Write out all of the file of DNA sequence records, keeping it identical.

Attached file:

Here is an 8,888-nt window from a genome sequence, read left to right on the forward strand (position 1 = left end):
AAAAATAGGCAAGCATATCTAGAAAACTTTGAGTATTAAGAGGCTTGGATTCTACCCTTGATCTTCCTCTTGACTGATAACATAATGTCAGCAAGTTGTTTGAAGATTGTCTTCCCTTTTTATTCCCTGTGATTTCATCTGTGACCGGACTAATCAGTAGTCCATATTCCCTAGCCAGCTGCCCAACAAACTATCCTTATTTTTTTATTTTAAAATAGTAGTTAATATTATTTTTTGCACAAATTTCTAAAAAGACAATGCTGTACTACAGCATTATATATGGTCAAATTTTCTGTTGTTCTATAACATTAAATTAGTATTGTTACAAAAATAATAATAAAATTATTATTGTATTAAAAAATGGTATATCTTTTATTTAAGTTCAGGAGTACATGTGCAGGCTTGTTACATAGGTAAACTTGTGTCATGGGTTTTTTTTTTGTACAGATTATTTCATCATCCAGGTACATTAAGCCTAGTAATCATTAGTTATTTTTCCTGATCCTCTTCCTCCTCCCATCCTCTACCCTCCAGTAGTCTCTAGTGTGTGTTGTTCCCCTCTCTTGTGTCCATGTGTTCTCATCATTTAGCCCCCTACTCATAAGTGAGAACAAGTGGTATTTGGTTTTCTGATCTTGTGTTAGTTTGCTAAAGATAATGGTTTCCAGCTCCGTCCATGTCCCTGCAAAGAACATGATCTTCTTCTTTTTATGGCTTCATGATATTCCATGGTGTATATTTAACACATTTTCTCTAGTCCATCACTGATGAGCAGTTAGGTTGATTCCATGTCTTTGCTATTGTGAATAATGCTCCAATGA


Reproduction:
Here is an 8,888-nt window from a genome sequence, read left to right on the forward strand (position 1 = left end):
AAAAATAGGCAAGCATATCTAGAAAACTTTGAGTATTAAGAGGCTTGGATTCTACCCTTGATCTTCCTCTTGACTGATAACATAATGTCAGCAAGTTGTTTGAAGATTGTCTTCCCTTTTTATTCCCTGTGATTTCATCTGTGACCGGACTAATCAGTAGTCCATATTCCCTAGCCAGCTGCCCAACAAACTATCCTTATTTTTTTATTTTAAAATAGTAGTTAATATTATTTTTTGCACAAATTTCTAAAAAGACAATGCTGTACTACAGCATTATATATGGTCAAATTTTCTGTTGTTCTATAACATTAAATTAGTATTGTTACAAAAATAATAATAAAATTATTATTGTATTAAAAAATGGTATATCTTTTATTTAAGTTCAGGAGTACATGTGCAGGCTTGTTACATAGGTAAACTTGTGTCATGGGTTTTTTTTTTGTACAGATTATTTCATCATCCAGGTACATTAAGCCTAGTAATCATTAGTTATTTTTCCTGATCCTCTTCCTCCTCCCATCCTCTACCCTCCAGTAGTCTCTAGTGTGTGTTGTTCCCCTCTCTTGTGTCCATGTGTTCTCATCATTTAGCCCCCTACTCATAAGTGAGAACAAGTGGTATTTGGTTTTCTGATCTTGTGTTAGTTTGCTAAAGATAATGGTTTCCAGCTCCGTCCATGTCCCTGCAAAGAACATGATCTTCTTCTTTTTATGGCTTCATGATATTCCATGGTGTATATTTAACACATTTTCTCTAGTCCATCACTGATGAGCAGTTAGGTTGATTCCATGTCTTTGCTATTGTGAATAATGCTCCAATGA